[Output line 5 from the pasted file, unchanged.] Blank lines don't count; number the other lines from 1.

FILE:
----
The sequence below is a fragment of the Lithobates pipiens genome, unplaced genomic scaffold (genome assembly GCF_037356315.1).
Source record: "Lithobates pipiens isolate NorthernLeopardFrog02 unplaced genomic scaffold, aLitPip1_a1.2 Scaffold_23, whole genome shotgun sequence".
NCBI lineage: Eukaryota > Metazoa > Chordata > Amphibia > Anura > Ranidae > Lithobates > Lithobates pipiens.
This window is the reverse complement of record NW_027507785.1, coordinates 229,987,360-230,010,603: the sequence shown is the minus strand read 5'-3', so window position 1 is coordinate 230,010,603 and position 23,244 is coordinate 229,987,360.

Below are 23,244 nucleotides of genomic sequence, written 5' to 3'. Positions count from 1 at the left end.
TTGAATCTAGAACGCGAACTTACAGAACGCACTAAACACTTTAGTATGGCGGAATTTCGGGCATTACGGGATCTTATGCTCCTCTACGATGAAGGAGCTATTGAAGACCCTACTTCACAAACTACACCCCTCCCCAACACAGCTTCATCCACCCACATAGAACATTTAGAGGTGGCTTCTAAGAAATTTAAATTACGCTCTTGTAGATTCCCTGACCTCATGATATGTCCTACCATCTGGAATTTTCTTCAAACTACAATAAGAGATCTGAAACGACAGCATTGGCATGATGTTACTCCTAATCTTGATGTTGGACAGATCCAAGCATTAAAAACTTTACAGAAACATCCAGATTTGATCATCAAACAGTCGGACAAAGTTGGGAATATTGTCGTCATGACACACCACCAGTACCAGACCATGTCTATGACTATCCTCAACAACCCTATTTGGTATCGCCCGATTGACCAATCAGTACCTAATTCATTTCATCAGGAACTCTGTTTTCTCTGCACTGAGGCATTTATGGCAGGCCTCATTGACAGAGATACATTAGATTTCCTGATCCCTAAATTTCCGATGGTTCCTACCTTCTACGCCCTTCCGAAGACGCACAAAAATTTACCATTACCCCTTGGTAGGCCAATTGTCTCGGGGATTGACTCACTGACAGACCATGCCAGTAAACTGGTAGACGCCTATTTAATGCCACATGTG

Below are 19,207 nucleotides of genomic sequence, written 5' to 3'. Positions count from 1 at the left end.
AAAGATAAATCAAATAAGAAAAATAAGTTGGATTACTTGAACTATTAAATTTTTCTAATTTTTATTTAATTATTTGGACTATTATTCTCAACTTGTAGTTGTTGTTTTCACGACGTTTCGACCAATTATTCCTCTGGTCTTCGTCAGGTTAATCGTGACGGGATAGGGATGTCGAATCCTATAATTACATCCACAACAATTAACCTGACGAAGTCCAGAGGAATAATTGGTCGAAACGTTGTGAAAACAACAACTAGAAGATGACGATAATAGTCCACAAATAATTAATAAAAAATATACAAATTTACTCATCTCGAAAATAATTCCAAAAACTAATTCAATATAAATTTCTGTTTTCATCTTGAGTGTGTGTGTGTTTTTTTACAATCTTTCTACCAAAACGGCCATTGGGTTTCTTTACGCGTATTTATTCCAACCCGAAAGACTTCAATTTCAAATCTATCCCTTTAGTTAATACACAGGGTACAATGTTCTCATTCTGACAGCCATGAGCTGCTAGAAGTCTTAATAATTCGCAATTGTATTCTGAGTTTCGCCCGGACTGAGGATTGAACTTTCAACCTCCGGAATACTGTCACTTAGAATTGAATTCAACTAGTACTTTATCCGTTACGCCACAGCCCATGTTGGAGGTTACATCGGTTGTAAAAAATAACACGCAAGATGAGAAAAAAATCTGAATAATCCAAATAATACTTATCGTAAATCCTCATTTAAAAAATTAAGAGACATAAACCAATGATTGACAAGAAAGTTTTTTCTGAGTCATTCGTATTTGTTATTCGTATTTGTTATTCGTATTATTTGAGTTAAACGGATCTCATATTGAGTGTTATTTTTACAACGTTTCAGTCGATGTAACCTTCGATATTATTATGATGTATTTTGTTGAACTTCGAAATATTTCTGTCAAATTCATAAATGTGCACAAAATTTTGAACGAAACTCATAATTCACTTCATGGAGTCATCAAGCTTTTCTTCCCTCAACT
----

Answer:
Below are 23,244 nucleotides of genomic sequence, written 5' to 3'. Positions count from 1 at the left end.